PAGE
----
Biden spent his election campaign trying to achieve careful balancing act: on the one hand, he hinted to progressives that his would be an “FDR-sized” presidency; while on the other, he wooed biconceptual voters by giving establishment Republicans like John Kasich and Colin Powell prominent spots at the Democratic National Convention. As a result, many progressives were simultaneously hopeful that they could gain key Cabinet spots and fearful that Biden might appoint Republicans (as a pointless olive branch to the Party of Trump).
But it seems that Biden is taking neither route.
The vast majority of appointees represent a return to the Obama years.
While that is obviously disappointing for those who have been hoping to see bold change, most progressive strategists see this as about the best we could expect from Biden – given his fixation with “reaching across the aisle” – and a good deal better than the initial cabinet Barack Obama assembled in 2008–2009.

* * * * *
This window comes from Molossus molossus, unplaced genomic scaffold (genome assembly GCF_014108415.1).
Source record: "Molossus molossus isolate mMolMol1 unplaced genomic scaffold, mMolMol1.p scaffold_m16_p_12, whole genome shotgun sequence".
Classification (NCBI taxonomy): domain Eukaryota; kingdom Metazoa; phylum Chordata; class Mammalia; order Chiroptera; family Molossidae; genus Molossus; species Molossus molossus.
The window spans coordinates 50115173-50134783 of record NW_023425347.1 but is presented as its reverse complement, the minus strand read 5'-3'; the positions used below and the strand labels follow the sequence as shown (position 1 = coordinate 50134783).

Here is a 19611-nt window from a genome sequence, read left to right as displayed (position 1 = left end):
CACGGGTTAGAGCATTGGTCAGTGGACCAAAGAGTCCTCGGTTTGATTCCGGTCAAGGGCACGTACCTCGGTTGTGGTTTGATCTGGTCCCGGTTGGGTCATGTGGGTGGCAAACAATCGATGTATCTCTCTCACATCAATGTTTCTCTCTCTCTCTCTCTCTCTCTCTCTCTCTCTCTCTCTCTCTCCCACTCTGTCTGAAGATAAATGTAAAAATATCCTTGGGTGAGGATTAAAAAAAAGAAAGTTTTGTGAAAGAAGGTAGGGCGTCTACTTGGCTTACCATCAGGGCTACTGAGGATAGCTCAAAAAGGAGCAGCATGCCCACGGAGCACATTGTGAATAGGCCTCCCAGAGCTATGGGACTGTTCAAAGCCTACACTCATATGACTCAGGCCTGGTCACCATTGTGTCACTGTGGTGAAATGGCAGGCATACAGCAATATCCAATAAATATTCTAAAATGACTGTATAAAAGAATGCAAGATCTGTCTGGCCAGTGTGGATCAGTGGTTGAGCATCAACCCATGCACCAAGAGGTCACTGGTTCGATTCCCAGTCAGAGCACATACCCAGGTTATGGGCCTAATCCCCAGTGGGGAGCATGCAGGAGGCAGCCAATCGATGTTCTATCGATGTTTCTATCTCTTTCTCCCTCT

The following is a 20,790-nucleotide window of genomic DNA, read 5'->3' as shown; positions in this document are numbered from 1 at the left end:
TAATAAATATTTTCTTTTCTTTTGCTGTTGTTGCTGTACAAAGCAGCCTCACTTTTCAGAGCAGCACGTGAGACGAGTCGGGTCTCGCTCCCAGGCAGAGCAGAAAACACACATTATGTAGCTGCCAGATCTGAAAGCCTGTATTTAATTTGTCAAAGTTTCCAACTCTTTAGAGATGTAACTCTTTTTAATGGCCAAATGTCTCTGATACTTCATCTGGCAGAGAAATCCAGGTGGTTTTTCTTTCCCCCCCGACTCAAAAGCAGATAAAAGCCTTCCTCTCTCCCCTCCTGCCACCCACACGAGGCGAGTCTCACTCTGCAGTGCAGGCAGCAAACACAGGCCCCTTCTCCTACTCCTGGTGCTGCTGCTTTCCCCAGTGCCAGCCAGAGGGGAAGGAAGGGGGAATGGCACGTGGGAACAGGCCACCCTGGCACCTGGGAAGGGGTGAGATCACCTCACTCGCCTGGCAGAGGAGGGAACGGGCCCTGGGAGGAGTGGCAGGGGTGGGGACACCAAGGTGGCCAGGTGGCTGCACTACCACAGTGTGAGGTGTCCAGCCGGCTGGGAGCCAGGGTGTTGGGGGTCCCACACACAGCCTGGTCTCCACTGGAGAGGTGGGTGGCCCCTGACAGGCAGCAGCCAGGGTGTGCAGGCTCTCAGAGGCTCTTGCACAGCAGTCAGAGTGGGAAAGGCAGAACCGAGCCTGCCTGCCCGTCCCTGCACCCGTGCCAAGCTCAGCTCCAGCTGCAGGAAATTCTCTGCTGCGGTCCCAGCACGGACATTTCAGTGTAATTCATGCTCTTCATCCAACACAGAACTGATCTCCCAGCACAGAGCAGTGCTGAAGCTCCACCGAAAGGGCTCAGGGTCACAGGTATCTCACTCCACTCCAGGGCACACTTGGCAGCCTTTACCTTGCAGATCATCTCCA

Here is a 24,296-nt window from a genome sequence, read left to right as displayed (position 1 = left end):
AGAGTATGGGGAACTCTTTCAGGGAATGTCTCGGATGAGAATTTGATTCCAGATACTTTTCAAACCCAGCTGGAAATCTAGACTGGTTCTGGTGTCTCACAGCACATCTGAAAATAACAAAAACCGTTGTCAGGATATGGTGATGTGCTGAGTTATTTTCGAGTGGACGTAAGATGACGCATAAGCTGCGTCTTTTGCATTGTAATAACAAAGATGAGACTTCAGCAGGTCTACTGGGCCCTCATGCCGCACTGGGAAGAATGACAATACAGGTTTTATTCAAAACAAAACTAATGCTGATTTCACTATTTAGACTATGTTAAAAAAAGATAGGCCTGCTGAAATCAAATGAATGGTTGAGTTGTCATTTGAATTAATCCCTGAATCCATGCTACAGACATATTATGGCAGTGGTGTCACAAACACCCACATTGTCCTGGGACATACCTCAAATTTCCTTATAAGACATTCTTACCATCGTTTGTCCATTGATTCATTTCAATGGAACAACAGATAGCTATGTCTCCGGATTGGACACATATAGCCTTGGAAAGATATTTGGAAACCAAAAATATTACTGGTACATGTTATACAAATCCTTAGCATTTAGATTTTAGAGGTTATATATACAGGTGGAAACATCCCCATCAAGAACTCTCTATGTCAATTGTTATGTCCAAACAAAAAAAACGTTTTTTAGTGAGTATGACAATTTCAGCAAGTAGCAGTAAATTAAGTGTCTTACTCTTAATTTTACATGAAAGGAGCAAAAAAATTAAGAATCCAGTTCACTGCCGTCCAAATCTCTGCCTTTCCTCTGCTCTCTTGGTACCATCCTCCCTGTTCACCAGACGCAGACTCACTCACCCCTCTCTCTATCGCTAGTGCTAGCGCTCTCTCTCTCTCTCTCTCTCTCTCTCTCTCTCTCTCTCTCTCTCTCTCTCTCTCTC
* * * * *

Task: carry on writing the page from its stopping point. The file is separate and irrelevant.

The best we could expect from Biden is, however, nowhere near good enough.
This is most clearly seen in Biden’s national security team, which is packed with members of “the Blob,” D.C.’s immovable foreign policy establishment.
During his time in the Obama Administration Anthony Blinken, the future Secretary of State, favored policies like the counterproductive U.S. intervention in Libya and the continued supplying of weapons to Benjamin Netanyahu’s government in Israel despite its human rights abuses.